Ever since the dot-com bubble burst in 2000, investors have been wary of another tech wreck. And some analysts, worried about some of this year's tech rockets, are saying tech is looking bubbly again. But — at least for now — tech isn't looking terribly bubbly.
True, the technology sector of the Standard & Poor's 500 stock index has been soaring. Tech stocks have soared 22% this year, according to Morningstar Inc., versus 10.6% for the S&P 500. And some tech stocks have strapped on booster engines: Apple is up 38.1%, Facebook has posted a 46% gain, and Nvidia has shown a 55.3% gain. (S&P classifies Amazon, another tech darling, as a consumer discretionary stock. It has shipped investors a 37.3% gain).
But bubbles typically denote a market that has left valuations far in the distance, said Dave Gedeon, head of index research and development at Nasdaq. That was the hallmark of the dot-com bubble. "You saw massive P/E expansion, with companies that were not profitable with massive market caps," he said.
At least at this point, P/E ratios haven't gone to the sky. "Back in early 2000, the S&P 500 tech sector was trading at 65 times trailing operating earnings," said Sam Stovall, chief market strategist for CFRA. "Today that number is 20x trailing earnings — less than a third of where it was then." Tech isn't even the most expensive sector, Mr. Stovall said. That distinction goes to the energy sector — not because prices are high, but because earnings are so low.
And, in fact, technology P/Es have been declining since 2003, said Mr. Gedeon. "It's the complete opposite of 2000. We're seeing companies expand their market caps by growing their top and bottom lines." Tech companies are also doing something unusual by 2000 standards: They are keeping big cash hoards and doling out dividends to shareholders. Companies like Apple and Microsoft have Brobdingnagian cash stashes. And currently, 47 tech companies out of 68 pay dividends, according to S&P.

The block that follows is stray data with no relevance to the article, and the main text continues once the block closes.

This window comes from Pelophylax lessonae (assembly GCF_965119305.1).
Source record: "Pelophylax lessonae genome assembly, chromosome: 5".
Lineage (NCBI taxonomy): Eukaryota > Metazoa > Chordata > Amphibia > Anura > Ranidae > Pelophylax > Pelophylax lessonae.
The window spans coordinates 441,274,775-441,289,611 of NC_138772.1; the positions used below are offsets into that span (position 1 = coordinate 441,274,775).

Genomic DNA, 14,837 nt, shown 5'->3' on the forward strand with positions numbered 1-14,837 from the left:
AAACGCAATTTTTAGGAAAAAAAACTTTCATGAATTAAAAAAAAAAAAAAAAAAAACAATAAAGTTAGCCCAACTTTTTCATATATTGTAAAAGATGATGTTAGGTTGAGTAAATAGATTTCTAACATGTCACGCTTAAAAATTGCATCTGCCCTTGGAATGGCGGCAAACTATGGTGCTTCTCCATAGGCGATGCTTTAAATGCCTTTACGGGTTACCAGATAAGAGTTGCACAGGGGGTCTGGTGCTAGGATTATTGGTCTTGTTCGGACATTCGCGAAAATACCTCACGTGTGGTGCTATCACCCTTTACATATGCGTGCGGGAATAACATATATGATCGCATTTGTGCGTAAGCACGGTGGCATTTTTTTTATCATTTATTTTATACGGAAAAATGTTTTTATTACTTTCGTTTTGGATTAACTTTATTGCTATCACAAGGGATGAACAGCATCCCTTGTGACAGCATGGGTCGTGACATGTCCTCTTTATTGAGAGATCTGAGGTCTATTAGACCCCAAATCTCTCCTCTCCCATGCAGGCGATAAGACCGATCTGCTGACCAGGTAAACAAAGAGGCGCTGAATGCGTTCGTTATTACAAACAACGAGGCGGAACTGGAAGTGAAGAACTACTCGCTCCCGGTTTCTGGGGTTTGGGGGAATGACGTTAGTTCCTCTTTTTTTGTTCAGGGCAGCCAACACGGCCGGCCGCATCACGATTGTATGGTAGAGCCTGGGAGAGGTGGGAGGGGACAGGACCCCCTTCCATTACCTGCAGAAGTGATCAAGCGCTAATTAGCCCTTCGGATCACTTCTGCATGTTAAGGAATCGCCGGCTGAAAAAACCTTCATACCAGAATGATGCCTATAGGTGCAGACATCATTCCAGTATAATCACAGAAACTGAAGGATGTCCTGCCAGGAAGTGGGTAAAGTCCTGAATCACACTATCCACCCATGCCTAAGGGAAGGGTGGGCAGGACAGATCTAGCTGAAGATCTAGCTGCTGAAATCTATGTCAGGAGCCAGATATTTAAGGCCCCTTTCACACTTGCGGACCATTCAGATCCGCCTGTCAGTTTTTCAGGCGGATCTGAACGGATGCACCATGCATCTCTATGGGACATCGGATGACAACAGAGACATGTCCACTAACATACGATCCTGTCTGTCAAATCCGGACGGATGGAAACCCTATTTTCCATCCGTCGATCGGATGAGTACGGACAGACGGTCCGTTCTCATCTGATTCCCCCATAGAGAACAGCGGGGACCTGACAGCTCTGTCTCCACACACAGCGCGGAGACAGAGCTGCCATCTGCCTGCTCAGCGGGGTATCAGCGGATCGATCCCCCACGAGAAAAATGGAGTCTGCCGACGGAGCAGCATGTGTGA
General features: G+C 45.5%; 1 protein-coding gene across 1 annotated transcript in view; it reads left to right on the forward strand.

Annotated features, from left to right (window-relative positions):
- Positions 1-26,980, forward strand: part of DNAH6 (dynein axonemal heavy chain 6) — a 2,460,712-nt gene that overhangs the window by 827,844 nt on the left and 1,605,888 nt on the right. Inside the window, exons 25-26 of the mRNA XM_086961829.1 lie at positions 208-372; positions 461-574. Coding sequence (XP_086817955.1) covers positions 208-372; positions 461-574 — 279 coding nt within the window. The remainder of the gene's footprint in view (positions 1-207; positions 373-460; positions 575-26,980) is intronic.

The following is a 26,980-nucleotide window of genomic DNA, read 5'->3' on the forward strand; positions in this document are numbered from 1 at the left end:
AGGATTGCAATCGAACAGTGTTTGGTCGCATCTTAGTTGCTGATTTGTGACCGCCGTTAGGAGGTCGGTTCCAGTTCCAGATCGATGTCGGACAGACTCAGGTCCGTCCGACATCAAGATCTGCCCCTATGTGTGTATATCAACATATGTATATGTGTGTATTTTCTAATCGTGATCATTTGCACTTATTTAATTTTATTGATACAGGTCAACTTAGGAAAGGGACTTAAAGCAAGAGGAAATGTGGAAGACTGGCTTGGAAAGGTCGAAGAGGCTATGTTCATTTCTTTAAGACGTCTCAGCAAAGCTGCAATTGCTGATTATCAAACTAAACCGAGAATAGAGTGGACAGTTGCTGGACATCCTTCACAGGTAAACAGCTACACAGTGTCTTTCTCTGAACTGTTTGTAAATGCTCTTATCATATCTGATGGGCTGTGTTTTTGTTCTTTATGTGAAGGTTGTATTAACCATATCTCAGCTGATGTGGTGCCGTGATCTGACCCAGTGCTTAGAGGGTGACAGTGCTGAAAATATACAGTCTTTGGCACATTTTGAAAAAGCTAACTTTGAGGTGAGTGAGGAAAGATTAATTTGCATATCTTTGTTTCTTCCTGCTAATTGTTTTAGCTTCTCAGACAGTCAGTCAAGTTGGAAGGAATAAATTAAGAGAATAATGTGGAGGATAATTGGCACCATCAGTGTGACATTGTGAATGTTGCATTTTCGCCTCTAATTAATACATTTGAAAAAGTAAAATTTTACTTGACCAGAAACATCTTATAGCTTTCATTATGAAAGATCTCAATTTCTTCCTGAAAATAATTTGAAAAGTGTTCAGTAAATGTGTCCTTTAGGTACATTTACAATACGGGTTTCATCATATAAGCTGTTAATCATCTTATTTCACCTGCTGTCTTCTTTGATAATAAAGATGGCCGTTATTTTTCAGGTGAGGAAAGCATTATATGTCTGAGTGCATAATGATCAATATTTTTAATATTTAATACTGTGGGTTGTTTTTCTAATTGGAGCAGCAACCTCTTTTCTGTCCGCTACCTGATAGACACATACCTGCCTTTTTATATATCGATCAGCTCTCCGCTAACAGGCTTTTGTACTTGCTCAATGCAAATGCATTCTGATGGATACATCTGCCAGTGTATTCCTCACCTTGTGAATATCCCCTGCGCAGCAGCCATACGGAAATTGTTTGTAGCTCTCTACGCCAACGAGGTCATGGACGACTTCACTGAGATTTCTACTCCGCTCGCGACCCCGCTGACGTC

And, unlike the dot-com bubble, tech companies aren't concentrated on the internet. "These companies are so imprinted in the economy. Tech today is hardware, software and efficiency-driven," Mr. Gedeon said. "What we have today are modern industrial companies integrated with every aspect of our lives." One example: Tesla, the car company that's massively disrupting the auto industry.
And, of course, you probably won't be warned about the next stock bubble on the front page of the newspaper. "It's very hard to call the specific top of the bubble," Mr. Gedeon said. "You heard people calling tech a bubble in 2013, 2014, 2015 — just about every year. The short sellers called it over and over."
All of which isn't to say that there aren't pockets of craziness in the industry. So-called unicorn companies, which have seen vast inflows of private capital, worry some observers. And if the broad market falls, technology is likely to fall just as hard, or harder, than the S&P 500.